Primers • SciPy Tutorial
SciPy
 NumPy provides a highperformance multidimensional array and basic tools to compute with and manipulate these arrays.
 SciPy builds on this, and provides a large number of functions that operate on NumPy arrays and are useful for different types of scientific and engineering applications.
 Some useful parts of SciPy are highlighted below.
Image operations
 SciPy provides some basic functions to work with images.
 For example, it has functions to read images from disk into NumPy arrays, to write NumPy arrays to disk as images, and to resize images.
 Here is a simple example that showcases these functions:
from scipy.misc import imread, imsave, imresize
import numpy as np
import matplotlib.pyplot as plt
# Read an JPEG image into a numpy array
img = imread('cat.jpg')
print(img.dtype, img.shape) # Prints "uint8 (400, 248, 3)"
# We can tint the image by scaling each of the color channels
# by a different scalar constant. The image has shape (400, 248, 3);
# we multiply it by the array [1, 0.95, 0.9] of shape (3,);
# numpy broadcasting means that this leaves the red channel unchanged,
# and multiplies the green and blue channels by 0.95 and 0.9
# respectively.
img_tinted = img * [1, 0.95, 0.9]
# Resize the tinted image to be 300 by 300 pixels.
img_tinted_resized = imresize(img_tinted, (300, 300))
# Show the original image
plt.subplot(1, 2, 1)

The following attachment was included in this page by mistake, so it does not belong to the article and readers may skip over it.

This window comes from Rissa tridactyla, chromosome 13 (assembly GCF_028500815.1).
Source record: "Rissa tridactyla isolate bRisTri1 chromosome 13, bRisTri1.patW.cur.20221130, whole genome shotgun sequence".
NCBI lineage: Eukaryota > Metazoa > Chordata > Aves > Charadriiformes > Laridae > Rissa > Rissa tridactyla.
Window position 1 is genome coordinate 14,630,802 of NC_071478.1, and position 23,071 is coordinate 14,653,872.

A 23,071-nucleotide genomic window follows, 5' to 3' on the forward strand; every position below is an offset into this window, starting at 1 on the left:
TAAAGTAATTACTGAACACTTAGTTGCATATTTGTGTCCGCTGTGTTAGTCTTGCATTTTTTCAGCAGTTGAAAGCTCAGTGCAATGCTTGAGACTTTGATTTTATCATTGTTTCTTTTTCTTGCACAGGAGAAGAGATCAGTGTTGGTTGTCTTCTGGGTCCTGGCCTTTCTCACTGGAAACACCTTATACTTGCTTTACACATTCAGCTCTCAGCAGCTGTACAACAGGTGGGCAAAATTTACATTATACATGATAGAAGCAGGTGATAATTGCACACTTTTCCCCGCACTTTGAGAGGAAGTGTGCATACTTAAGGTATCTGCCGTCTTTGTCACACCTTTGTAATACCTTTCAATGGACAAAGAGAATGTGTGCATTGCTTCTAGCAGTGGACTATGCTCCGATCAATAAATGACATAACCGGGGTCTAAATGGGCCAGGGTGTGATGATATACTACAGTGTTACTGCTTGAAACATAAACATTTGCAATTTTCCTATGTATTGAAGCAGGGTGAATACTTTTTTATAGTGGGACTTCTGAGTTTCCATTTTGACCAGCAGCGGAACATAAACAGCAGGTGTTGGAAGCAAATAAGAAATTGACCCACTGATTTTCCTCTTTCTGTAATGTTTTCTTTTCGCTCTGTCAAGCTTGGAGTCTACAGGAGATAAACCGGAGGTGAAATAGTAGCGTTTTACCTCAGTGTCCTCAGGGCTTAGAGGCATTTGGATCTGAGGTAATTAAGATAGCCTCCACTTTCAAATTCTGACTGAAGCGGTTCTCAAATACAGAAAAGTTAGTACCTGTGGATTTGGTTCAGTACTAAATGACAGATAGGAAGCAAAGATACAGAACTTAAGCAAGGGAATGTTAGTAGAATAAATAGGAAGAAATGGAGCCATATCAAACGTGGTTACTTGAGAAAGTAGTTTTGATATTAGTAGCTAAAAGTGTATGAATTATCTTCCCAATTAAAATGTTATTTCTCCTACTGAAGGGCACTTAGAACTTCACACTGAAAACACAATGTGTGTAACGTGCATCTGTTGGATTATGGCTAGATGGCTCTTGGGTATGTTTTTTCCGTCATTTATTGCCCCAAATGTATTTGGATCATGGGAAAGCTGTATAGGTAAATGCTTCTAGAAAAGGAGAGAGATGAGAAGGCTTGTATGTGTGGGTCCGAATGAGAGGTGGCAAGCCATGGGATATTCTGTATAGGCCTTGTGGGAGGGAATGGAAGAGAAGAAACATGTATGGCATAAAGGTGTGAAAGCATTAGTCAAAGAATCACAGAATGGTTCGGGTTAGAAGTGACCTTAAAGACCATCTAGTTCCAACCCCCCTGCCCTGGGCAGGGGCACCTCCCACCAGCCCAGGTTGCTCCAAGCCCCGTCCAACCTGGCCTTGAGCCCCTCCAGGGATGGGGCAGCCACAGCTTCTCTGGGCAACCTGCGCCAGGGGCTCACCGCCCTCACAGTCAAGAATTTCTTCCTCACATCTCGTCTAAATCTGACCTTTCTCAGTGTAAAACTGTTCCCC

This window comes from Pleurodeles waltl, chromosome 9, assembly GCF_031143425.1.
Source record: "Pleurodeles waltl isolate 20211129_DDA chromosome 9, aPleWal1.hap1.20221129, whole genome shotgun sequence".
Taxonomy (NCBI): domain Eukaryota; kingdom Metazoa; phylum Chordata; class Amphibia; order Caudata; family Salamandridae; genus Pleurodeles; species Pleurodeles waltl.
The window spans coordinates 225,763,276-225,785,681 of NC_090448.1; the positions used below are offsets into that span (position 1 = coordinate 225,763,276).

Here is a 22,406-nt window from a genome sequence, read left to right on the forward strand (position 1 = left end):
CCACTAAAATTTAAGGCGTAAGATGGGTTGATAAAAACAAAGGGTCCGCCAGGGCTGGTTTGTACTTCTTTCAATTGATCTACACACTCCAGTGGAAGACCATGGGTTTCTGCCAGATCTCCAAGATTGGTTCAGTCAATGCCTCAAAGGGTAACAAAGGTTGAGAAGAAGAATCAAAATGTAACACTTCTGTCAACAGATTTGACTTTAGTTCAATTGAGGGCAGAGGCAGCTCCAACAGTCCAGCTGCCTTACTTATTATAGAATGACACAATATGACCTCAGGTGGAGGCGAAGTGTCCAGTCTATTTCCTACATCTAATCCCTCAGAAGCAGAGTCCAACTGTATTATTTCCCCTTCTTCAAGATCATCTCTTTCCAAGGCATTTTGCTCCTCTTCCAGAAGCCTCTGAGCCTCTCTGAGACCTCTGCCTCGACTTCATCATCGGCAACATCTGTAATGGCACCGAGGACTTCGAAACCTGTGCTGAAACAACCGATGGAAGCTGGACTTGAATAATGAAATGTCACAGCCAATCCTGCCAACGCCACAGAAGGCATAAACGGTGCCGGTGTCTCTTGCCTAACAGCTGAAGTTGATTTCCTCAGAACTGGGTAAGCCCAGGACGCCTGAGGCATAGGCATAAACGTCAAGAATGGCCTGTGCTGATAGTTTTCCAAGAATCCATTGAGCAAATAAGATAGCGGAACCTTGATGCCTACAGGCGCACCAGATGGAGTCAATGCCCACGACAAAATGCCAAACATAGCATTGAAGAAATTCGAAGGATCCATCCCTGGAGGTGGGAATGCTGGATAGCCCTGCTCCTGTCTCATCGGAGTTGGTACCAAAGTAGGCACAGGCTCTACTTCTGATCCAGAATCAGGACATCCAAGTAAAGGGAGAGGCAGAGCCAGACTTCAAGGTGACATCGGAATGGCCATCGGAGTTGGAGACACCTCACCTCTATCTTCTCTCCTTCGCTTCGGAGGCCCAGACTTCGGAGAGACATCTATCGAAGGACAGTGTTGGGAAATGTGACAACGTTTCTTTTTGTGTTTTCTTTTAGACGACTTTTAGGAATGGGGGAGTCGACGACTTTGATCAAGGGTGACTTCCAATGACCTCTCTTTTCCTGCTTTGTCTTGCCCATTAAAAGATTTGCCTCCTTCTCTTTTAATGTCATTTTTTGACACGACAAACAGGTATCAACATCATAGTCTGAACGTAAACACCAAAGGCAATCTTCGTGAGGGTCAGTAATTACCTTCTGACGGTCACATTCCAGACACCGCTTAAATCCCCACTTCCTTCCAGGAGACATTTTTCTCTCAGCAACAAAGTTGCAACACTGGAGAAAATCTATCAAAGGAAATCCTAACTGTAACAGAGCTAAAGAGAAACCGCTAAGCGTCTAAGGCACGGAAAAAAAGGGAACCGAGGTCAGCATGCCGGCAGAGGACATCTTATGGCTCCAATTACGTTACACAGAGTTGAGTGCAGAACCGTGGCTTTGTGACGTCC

plt.imshow(img)
# Show the tinted image
plt.subplot(1, 2, 2)
# A slight gotcha with imshow is that it might give strange results
# if presented with data that is not uint8. To work around this, we
# explicitly cast the image to uint8 before displaying it.
plt.imshow(np.uint8(img_tinted_resized))
plt.show()
# Write the tinted image back to disk
imsave('cat_tinted_resized.jpg', img_tinted_resized)
 On the left, you see the original image, while on the right is the tinted and resized image.
MATLAB files
 The functions
scipy.io.loadmat()
andscipy.io.savemat()
allow you to read and write MATLAB files.  You can read about them in the SciPy documentation.
Distance between points
 SciPy defines some useful functions for computing distances between sets of points.
 The function
scipy.spatial.distance.pdist()
computes the distance between all pairs of points in a given set:
import numpy as np
from scipy.spatial.distance import pdist, squareform
# Define the following array where each row is a point in 2D space:
# [[0 1]
# [1 0]
# [2 0]]
x = np.array([[0, 1], [1, 0], [2, 0]])
print(x)
# Compute the Euclidean distance between all rows of x.
# d[i, j] is the Euclidean distance between x[i, :] and x[j, :],
# and d is the following array:
# [[ 0. 1.41421356 2.23606798]
# [ 1.41421356 0. 1. ]
# [ 2.23606798 1. 0. ]]
d = squareform(pdist(x, 'euclidean'))
print(d)

For details about this function, refer to the SciPy documentation.

A similar function (
scipy.spatial.distance.cdist
) computes the distance between all pairs across two sets of points; you can read about it in the SciPy documentation.
References
 Parts of this tutorial were originally contributed by Justin Johnson.
 Stanford CS231n Python/Numpy Tutorial served as a major inspiration for this tutorial.
 SciPy documentation.